(Note: This is part V of my blog series on What Employers Should Know About Workers’ Compensation Predictive Modeling.)

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2 thoughts on “Towers Watson Survey Reveals Predictive Modeling Progression

  1. Bill Cobb says:

    Just so we’re clear – ‘here in the real world’ – yes, insurers DO predictive analysis, but they don’t USE predictive analysis. Think about this for a moment – the overall cost of ‘losses’ have declined over the past decade. Yet, carriers AL&E and Expenses have increased by double digit figures. How is this possible when computers and automation have brought down the transaction costs of every other industry?

    How is this possible – simple: Work comp insurance, unlike any other, is a ‘closed system’. In order to ensure the participation of private carriers, each state manipulates the ‘base rates’ to make sure the carriers make a profit – else they would exit the system. Thus, over the long term (not one or two years isolated), the carriers are guaranteed a profit – a return on the capital invested. What determines the ‘capital invested’ – it is the ‘Surplus Ratio’ that carriers must have as a function of their losses. The more capital deployed, the higher the ‘return on capital’ must be to ensure the carriers participate.

    In a world where the ‘risk free return’ (RFR = 10 Year US Treasury Bonds) is less than 1%, the work comp carriers (according to the NCCI) are whining about a 5.6% return (down from 14.2%). So, the goal of the carriers is to deploy more capital. How do they do that – by showing ever increasing losses. The losses aren’t increasing because of benefits paid to injured workers – they have to come form LA&E. At a 5/2% ROI, capital is flooding into the work comp carriers from all parts of the world. Their only problem is how to deploy it.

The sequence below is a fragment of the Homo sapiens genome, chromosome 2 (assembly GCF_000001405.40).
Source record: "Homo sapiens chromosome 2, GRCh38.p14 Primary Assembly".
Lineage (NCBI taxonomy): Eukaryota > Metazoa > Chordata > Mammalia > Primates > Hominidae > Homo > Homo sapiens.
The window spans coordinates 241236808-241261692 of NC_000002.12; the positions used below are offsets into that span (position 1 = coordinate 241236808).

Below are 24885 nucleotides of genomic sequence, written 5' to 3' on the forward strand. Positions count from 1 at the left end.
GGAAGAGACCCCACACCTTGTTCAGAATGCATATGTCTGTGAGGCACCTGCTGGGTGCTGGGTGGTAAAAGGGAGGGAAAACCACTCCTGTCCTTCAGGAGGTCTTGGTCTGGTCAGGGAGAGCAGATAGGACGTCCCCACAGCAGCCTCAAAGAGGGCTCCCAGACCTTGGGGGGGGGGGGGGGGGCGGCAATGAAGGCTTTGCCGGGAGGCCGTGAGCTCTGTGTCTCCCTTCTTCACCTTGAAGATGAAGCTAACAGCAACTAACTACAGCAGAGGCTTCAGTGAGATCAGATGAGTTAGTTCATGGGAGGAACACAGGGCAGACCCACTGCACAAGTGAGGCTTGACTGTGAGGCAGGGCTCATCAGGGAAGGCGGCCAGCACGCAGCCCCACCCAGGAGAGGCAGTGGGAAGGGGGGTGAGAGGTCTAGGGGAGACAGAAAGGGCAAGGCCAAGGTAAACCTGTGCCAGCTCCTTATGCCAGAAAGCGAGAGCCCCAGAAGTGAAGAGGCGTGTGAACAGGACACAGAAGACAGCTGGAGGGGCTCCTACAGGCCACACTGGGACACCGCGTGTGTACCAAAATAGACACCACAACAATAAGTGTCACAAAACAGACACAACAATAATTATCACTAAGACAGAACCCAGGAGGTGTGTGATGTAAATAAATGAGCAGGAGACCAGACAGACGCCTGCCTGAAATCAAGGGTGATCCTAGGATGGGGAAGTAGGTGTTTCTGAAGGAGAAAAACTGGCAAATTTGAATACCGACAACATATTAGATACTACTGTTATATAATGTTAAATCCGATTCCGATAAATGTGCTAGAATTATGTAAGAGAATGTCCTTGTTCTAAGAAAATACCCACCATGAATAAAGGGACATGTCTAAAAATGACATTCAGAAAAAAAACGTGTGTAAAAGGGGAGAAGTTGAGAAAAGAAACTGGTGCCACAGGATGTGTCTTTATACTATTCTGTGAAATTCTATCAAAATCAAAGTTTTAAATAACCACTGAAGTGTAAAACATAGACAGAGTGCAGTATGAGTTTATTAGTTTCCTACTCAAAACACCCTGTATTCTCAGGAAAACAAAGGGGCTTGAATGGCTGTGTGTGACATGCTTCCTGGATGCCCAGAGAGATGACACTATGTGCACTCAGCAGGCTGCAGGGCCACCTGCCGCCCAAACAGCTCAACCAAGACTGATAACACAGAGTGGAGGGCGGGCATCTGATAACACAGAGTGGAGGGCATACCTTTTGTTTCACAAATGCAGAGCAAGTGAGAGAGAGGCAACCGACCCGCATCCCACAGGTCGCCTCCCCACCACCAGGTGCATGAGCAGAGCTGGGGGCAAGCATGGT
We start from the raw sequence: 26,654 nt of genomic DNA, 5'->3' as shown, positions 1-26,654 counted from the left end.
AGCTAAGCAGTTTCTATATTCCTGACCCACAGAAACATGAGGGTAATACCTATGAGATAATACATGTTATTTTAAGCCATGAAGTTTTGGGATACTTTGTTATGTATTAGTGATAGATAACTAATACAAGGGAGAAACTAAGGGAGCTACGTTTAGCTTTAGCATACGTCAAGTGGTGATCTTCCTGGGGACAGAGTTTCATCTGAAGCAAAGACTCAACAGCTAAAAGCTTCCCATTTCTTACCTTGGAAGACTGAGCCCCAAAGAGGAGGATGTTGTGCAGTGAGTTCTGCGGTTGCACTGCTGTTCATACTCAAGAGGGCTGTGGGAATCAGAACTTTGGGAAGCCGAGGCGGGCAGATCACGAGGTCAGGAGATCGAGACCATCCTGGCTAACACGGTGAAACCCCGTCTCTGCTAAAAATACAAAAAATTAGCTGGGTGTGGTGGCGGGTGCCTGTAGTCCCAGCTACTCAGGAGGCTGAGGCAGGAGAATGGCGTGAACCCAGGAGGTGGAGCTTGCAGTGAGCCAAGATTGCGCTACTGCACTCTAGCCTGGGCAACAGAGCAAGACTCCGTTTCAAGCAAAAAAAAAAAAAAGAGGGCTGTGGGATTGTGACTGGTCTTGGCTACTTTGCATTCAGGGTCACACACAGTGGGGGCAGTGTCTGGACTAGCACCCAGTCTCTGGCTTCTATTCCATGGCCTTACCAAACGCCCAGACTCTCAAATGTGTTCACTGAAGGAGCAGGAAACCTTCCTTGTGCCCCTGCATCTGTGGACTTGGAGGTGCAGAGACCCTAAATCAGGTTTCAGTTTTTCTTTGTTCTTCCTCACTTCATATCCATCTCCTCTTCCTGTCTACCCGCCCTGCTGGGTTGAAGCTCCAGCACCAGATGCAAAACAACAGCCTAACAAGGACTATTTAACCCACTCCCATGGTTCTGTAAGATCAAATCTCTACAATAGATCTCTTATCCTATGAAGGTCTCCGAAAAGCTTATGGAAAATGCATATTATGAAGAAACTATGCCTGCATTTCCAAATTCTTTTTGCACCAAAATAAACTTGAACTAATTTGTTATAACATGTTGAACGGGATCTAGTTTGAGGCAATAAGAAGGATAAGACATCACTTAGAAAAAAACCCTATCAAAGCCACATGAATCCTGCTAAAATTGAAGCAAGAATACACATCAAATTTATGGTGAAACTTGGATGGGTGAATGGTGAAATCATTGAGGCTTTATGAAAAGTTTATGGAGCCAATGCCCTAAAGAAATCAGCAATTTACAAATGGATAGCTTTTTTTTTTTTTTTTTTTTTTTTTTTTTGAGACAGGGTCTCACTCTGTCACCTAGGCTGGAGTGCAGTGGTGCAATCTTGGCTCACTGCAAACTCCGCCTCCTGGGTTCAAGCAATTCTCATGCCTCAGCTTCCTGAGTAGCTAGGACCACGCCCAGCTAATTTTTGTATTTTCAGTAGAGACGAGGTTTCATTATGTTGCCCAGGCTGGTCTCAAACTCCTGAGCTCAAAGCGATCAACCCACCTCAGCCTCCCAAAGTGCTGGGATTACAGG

Carriers will never use analytics to reduce costs – it is not in their interest or to their benefit. There is a Chinese saying, ‘When a human points at the moon, the dog looks at the finger.’ Please, stop looking at the finger.

    • annmariecommunicatesinsurance says:


      It’s true that workers’ compensation cost as a percentage of payroll has declined dramatically since the early-to-mid reforms in the 1990s. I intend to write a blog about that.

      Your points about the industry’s ROI are right on. I recently covered this in a blog due to an article by John Burton called, “The Twists and Turns of Workers’ Compensation Profitability.”

      Automation itself has a limit to how much money it can save. Automation supports predictive modeling for obtaining data, but, as you know, is not the same as the models or the modeling processs. Most workers’ compensation insurers are using predictive modeling to locate, attract and retain the most desirable markets.

      Applying predictive models to the claims process, however, does help reduce losses. I discussed this in last week’s blog on predictive modeling for self-insurers. Some workers’ compensation carriers and TPAs are getting on board with this and seeing ROIs of 1 to 4 percent. How it will affect the rising frequency trend will be interesting to see.

      Please check out Workers’ Compensation Predictive Modeling Comes of Age article under the “work samples” tag. It should provide you with more information.

      Thanks for your comments.